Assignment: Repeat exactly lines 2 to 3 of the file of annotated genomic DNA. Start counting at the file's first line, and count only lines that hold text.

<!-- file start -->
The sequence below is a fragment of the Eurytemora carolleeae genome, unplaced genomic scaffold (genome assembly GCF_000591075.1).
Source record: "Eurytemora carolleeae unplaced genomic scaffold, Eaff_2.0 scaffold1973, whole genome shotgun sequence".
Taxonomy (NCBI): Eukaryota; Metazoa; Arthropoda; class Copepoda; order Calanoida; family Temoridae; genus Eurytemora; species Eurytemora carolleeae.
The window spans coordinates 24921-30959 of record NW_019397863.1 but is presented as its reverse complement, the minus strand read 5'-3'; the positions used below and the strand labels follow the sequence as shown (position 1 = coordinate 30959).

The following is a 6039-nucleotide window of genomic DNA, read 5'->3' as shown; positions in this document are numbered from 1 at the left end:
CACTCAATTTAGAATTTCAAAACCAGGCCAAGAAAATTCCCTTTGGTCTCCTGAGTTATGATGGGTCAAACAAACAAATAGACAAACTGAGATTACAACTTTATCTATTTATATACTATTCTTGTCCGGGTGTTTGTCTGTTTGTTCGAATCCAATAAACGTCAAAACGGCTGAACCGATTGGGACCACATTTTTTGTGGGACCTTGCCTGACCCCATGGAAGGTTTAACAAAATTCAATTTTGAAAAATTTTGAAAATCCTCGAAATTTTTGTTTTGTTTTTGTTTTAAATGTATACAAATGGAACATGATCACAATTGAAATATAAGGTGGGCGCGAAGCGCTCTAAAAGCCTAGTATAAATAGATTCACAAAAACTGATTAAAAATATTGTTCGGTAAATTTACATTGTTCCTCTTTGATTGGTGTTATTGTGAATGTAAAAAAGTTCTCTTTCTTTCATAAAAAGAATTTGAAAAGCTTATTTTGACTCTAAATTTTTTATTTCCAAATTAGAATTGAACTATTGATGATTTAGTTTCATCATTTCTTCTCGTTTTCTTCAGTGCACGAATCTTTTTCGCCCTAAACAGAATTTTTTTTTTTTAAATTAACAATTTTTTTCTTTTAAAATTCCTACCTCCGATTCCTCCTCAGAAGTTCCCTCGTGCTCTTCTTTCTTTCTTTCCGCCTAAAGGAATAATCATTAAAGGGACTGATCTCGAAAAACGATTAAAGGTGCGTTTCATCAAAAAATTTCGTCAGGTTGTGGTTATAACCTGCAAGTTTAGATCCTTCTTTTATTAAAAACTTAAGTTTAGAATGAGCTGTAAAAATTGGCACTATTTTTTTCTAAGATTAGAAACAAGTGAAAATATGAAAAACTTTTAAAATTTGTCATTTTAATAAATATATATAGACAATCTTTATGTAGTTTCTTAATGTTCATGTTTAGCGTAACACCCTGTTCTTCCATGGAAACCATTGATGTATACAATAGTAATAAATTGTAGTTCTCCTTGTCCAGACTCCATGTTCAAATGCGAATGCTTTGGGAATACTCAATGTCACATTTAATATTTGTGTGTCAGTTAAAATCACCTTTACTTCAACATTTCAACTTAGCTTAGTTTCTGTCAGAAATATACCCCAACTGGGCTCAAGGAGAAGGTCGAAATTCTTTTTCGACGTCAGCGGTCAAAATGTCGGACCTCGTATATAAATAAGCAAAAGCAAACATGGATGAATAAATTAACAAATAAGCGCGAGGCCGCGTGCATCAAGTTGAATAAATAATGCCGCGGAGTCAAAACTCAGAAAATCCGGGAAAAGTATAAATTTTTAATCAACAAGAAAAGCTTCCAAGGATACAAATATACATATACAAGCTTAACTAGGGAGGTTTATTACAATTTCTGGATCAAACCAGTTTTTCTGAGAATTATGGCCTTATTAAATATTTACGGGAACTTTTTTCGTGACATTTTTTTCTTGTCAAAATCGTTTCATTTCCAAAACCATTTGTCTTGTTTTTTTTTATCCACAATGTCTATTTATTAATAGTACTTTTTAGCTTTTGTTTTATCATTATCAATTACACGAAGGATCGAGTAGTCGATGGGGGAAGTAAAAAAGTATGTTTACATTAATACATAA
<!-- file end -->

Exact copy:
Source record: "Eurytemora carolleeae unplaced genomic scaffold, Eaff_2.0 scaffold1973, whole genome shotgun sequence".
Taxonomy (NCBI): Eukaryota; Metazoa; Arthropoda; class Copepoda; order Calanoida; family Temoridae; genus Eurytemora; species Eurytemora carolleeae.